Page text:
Pressure Grows on Bouteflika as Prominent Algerians Join Protest
(Bloomberg) -- Thousands of protesters marched Friday in the Algerian capital to demand President Abdelaziz Bouteflika step aside from contesting next month’s election, in some of the biggest demonstrations yet against the veteran ruler.
Police deployed in force throughout Algiers but watched on as crowds left the central May 1 square chanting “the people do not want Bouteflika.” The government, which appears to have been unnerved by unprecedented rallies over the past week, has defended Algerians’ right to demonstrate but raised the specter of unrest that preceded Syria’s war as it appealed for calm.
As a large march wound its way down the streets of the capital, women threw water bottles from balconies to the protesters in a show of support. Others unfurled Algerian flags. The rally moved in the direction of the presidential palace, where police fired tear gas as some protesters attempted to breach police barriers.
The largely peaceful protests started with anonymous calls over social media but have since been backed by prominent intellectuals and other public figures. On Friday, former Prime Minister Ali Benflis appeared in central Algiers to speak out in support of the demonstrators’ demands. “We want a democratic state,” he said in an interview published by TSA Algerie. Djamila Bouhired, a respected fighter in Algeria’s independence war, also marched in the capital.
“Hey Ouyahia: Algeria isn’t Syria!” protesters chanted, referring to remarks by Prime Minister Ahmed Ouyahia warning that Syria’s devastating civil war had started with similar protests.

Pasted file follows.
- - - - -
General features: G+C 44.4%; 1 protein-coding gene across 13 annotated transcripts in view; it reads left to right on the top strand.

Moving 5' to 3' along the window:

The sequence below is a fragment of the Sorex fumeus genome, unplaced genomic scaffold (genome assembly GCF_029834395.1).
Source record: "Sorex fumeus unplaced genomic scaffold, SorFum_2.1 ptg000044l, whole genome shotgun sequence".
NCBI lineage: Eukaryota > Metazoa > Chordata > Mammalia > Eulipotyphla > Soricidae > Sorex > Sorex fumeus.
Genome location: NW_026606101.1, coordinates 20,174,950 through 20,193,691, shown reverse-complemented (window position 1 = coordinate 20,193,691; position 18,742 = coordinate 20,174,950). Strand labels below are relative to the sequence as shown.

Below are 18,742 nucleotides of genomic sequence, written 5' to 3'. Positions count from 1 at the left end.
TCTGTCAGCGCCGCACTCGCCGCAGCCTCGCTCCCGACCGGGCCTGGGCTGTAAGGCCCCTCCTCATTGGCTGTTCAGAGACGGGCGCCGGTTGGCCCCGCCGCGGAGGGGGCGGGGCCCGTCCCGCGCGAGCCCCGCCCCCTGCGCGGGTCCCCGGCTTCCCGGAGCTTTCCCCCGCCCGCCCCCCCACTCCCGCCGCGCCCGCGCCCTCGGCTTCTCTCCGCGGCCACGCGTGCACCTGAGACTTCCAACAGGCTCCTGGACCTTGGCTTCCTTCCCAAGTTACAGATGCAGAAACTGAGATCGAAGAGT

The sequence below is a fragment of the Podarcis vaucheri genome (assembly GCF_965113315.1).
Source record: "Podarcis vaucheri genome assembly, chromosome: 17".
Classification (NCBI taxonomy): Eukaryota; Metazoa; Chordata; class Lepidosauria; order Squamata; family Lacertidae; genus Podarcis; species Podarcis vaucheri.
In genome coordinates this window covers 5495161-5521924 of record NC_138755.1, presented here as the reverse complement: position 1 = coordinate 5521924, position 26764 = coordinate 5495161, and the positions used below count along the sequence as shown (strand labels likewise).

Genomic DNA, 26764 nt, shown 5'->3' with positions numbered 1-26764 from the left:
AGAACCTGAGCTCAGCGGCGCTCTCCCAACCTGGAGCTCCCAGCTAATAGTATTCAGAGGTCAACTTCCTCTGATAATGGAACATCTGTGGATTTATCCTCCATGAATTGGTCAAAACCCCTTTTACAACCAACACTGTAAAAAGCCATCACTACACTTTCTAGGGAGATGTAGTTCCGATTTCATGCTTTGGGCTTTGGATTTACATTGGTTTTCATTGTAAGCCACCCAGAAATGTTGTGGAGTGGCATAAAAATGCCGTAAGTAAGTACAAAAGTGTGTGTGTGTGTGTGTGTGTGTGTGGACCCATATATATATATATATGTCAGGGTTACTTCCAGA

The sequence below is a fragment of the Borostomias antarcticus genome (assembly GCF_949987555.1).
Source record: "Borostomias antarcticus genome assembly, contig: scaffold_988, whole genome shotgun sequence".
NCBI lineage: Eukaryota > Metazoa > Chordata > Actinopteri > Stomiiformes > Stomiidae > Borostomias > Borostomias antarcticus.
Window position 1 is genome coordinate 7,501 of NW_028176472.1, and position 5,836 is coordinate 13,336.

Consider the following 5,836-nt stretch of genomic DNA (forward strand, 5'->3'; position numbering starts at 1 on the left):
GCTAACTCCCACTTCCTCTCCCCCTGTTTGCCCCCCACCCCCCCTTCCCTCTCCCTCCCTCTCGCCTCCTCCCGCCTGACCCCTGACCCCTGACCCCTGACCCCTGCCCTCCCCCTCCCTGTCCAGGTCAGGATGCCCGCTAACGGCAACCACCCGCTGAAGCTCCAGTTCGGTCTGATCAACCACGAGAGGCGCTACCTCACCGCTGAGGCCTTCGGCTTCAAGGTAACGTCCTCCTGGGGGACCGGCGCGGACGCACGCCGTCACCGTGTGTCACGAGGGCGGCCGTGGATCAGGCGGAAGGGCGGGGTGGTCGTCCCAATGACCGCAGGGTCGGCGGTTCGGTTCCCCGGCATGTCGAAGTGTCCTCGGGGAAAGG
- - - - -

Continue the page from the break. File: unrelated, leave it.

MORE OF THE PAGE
Bouteflika, who will be 82 on Saturday, has been in power since 1999. The demonstrations for change at the top -- which have had no obvious leader -- come as the OPEC member’s economy is failing to deliver the opportunities its overwhelmingly young population demands. Algeria is a critical partner of European governments in stemming the movement of refugees from sub-Saharan African nations, and tackling the threat posed by Islamist militants.
On Thursday, police detained a critic who said he’d challenge Bouteflika in the election, and arrested dozens of journalists at a rally, setting them free hours later.
‘Started With Flowers’
The protesters want the president, once hailed for bringing the country together after a decade long civil war but incapacitated by a stroke in 2013, to end his rule at four terms. But leaders within “le pouvoir,” a loosely defined ruling coalition including the military, appear unable to agree on a replacement.
Algerians are being urged by officials not to risk triggering instability in the country, which watched as Arab Spring protests eight years ago toppled autocratic rulers. “People say the protesters met police with flowers, thank God,” premier Ouyahia told parliament. “Let’s remind ourselves, brothers, that Syria also started with flowers.”
Such rhetoric may appeal to older Algerians who recall their own country’s civil war. The conflict erupted after the army stepped and canceled a 1991 election that Islamists were set to win, and that went on to kill as many as 200,000 people.
Yet younger voters are looking to the future. Algeria relied on generous subsidies -- paid for by oil revenues -- to keep the peace in the past but that model is unsustainable in the longer term under cheaper oil. Youth unemployment is high and allegations of corruption rife.
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